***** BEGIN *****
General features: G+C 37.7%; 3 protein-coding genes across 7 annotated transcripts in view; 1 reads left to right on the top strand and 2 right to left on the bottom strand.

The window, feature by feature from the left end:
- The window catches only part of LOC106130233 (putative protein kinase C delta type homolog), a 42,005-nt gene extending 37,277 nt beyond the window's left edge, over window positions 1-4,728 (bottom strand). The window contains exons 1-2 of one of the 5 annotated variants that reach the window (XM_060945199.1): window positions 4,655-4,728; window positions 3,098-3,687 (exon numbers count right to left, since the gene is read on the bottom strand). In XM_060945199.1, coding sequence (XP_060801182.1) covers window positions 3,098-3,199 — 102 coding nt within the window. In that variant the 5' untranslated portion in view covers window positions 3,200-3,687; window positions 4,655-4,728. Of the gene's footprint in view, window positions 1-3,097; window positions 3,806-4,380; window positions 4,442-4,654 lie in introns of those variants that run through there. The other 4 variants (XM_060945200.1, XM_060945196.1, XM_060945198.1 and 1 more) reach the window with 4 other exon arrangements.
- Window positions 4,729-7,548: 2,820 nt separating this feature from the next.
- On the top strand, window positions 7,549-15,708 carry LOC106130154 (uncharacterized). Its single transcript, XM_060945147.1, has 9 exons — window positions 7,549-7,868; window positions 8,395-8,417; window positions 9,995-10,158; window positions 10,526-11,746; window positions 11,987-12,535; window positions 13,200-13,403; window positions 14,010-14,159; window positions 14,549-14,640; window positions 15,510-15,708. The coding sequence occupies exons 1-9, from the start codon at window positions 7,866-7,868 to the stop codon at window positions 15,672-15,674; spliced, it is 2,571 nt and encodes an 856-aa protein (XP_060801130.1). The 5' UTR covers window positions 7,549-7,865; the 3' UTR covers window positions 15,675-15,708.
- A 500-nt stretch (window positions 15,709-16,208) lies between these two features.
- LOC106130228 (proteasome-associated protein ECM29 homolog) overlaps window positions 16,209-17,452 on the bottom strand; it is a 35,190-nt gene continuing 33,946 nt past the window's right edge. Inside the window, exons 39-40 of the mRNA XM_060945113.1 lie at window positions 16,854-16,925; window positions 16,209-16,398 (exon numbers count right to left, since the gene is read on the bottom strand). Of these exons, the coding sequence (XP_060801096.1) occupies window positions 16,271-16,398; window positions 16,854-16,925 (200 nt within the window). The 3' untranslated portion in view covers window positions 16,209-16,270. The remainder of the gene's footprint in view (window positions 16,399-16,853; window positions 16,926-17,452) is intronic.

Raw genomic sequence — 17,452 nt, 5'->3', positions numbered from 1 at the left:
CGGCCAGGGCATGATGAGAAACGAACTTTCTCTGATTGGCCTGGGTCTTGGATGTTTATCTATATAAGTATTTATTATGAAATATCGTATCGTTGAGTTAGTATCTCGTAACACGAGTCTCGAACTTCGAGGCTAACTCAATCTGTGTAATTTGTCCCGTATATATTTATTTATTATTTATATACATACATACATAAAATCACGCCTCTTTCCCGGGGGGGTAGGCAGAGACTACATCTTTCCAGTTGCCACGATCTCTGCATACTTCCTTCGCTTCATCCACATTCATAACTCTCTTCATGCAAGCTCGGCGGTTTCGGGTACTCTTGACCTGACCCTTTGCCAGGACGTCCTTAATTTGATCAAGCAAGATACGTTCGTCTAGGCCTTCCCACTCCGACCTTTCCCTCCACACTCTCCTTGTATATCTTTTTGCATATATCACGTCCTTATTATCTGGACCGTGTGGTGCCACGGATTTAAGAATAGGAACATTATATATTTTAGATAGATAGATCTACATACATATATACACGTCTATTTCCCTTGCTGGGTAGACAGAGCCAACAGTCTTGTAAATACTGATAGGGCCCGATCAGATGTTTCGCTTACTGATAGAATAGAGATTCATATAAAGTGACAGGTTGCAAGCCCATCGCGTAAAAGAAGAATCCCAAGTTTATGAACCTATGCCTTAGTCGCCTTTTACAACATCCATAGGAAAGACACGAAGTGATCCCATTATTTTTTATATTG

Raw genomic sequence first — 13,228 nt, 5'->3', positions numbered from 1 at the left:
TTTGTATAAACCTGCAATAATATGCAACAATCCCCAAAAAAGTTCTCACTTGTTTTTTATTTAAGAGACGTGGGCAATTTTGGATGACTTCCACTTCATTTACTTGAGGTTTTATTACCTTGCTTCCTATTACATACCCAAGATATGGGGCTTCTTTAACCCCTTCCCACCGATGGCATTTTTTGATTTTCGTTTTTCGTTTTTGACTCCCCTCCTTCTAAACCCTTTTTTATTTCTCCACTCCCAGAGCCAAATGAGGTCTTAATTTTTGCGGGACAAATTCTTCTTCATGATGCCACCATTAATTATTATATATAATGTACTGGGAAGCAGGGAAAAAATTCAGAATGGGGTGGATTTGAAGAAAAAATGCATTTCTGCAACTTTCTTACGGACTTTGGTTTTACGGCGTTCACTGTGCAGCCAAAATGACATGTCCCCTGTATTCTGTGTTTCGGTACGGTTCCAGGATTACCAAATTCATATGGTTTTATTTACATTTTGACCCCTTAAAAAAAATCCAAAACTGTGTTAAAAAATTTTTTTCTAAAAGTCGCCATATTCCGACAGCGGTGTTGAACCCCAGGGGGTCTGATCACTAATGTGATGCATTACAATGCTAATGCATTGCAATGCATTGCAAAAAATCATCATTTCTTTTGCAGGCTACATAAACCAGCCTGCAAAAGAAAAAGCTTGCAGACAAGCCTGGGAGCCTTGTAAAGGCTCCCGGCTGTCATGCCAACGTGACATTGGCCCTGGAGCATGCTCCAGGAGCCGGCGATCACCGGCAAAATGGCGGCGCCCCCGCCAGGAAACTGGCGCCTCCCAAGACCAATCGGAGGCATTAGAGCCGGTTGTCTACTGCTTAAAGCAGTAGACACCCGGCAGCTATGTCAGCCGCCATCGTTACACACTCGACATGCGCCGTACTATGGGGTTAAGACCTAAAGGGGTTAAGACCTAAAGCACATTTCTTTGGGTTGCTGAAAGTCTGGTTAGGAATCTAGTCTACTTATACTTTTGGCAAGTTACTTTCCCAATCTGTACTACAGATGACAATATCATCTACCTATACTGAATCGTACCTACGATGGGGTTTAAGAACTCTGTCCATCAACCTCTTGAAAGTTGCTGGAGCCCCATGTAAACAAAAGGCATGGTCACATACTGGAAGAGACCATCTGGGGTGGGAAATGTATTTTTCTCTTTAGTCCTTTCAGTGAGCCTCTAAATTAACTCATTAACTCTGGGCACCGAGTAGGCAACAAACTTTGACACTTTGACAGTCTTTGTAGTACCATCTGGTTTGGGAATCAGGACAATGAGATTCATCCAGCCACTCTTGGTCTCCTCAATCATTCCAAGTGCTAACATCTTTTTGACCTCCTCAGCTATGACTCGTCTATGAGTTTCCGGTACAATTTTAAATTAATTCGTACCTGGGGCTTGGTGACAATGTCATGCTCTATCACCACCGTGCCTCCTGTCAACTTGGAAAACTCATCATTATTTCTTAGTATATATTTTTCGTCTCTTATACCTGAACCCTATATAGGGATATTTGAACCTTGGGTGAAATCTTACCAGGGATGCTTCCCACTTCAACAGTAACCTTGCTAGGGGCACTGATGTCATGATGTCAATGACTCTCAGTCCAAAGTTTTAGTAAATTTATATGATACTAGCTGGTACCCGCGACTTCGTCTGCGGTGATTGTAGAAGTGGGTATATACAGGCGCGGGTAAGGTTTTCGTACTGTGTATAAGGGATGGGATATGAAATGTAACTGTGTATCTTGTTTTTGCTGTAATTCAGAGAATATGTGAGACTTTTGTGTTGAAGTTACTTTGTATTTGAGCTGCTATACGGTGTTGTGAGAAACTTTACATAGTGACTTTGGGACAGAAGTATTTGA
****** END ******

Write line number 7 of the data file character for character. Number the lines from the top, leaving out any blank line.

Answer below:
- LOC106130228 (proteasome-associated protein ECM29 homolog) overlaps window positions 16,209-17,452 on the bottom strand; it is a 35,190-nt gene continuing 33,946 nt past the window's right edge. Inside the window, exons 39-40 of the mRNA XM_060945113.1 lie at window positions 16,854-16,925; window positions 16,209-16,398 (exon numbers count right to left, since the gene is read on the bottom strand). Of these exons, the coding sequence (XP_060801096.1) occupies window positions 16,271-16,398; window positions 16,854-16,925 (200 nt within the window). The 3' untranslated portion in view covers window positions 16,209-16,270. The remainder of the gene's footprint in view (window positions 16,399-16,853; window positions 16,926-17,452) is intronic.